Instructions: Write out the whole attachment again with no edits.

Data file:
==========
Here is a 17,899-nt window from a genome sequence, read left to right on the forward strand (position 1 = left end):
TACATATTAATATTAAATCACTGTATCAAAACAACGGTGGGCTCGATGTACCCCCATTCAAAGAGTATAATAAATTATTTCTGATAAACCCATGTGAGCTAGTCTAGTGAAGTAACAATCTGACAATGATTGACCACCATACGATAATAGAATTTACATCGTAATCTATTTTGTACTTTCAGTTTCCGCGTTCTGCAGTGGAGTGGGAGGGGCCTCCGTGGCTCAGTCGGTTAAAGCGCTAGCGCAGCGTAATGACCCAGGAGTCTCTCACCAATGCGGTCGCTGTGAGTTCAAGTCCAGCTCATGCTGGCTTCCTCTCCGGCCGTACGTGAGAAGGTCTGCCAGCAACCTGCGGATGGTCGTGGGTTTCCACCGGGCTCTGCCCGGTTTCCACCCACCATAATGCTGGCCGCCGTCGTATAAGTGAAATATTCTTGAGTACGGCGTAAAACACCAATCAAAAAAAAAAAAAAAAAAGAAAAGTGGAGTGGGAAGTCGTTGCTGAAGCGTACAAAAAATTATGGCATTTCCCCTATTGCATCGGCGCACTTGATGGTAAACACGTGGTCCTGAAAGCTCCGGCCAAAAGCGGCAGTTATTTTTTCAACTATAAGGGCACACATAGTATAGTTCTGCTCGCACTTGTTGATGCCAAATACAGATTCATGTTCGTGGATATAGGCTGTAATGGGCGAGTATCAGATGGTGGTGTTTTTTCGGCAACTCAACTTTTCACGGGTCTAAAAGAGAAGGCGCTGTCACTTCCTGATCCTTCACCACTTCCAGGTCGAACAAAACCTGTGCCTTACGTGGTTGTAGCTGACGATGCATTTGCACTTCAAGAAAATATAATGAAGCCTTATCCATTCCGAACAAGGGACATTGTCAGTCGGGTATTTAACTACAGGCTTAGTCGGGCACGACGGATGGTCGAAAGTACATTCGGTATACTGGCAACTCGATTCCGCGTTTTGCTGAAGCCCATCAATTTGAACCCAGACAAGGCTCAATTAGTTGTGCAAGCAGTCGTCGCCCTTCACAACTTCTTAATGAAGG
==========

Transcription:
Here is a 17,899-nt window from a genome sequence, read left to right on the forward strand (position 1 = left end):
TACATATTAATATTAAATCACTGTATCAAAACAACGGTGGGCTCGATGTACCCCCATTCAAAGAGTATAATAAATTATTTCTGATAAACCCATGTGAGCTAGTCTAGTGAAGTAACAATCTGACAATGATTGACCACCATACGATAATAGAATTTACATCGTAATCTATTTTGTACTTTCAGTTTCCGCGTTCTGCAGTGGAGTGGGAGGGGCCTCCGTGGCTCAGTCGGTTAAAGCGCTAGCGCAGCGTAATGACCCAGGAGTCTCTCACCAATGCGGTCGCTGTGAGTTCAAGTCCAGCTCATGCTGGCTTCCTCTCCGGCCGTACGTGAGAAGGTCTGCCAGCAACCTGCGGATGGTCGTGGGTTTCCACCGGGCTCTGCCCGGTTTCCACCCACCATAATGCTGGCCGCCGTCGTATAAGTGAAATATTCTTGAGTACGGCGTAAAACACCAATCAAAAAAAAAAAAAAAAAAGAAAAGTGGAGTGGGAAGTCGTTGCTGAAGCGTACAAAAAATTATGGCATTTCCCCTATTGCATCGGCGCACTTGATGGTAAACACGTGGTCCTGAAAGCTCCGGCCAAAAGCGGCAGTTATTTTTTCAACTATAAGGGCACACATAGTATAGTTCTGCTCGCACTTGTTGATGCCAAATACAGATTCATGTTCGTGGATATAGGCTGTAATGGGCGAGTATCAGATGGTGGTGTTTTTTCGGCAACTCAACTTTTCACGGGTCTAAAAGAGAAGGCGCTGTCACTTCCTGATCCTTCACCACTTCCAGGTCGAACAAAACCTGTGCCTTACGTGGTTGTAGCTGACGATGCATTTGCACTTCAAGAAAATATAATGAAGCCTTATCCATTCCGAACAAGGGACATTGTCAGTCGGGTATTTAACTACAGGCTTAGTCGGGCACGACGGATGGTCGAAAGTACATTCGGTATACTGGCAACTCGATTCCGCGTTTTGCTGAAGCCCATCAATTTGAACCCAGACAAGGCTCAATTAGTTGTGCAAGCAGTCGTCGCCCTTCACAACTTCTTAATGAAGG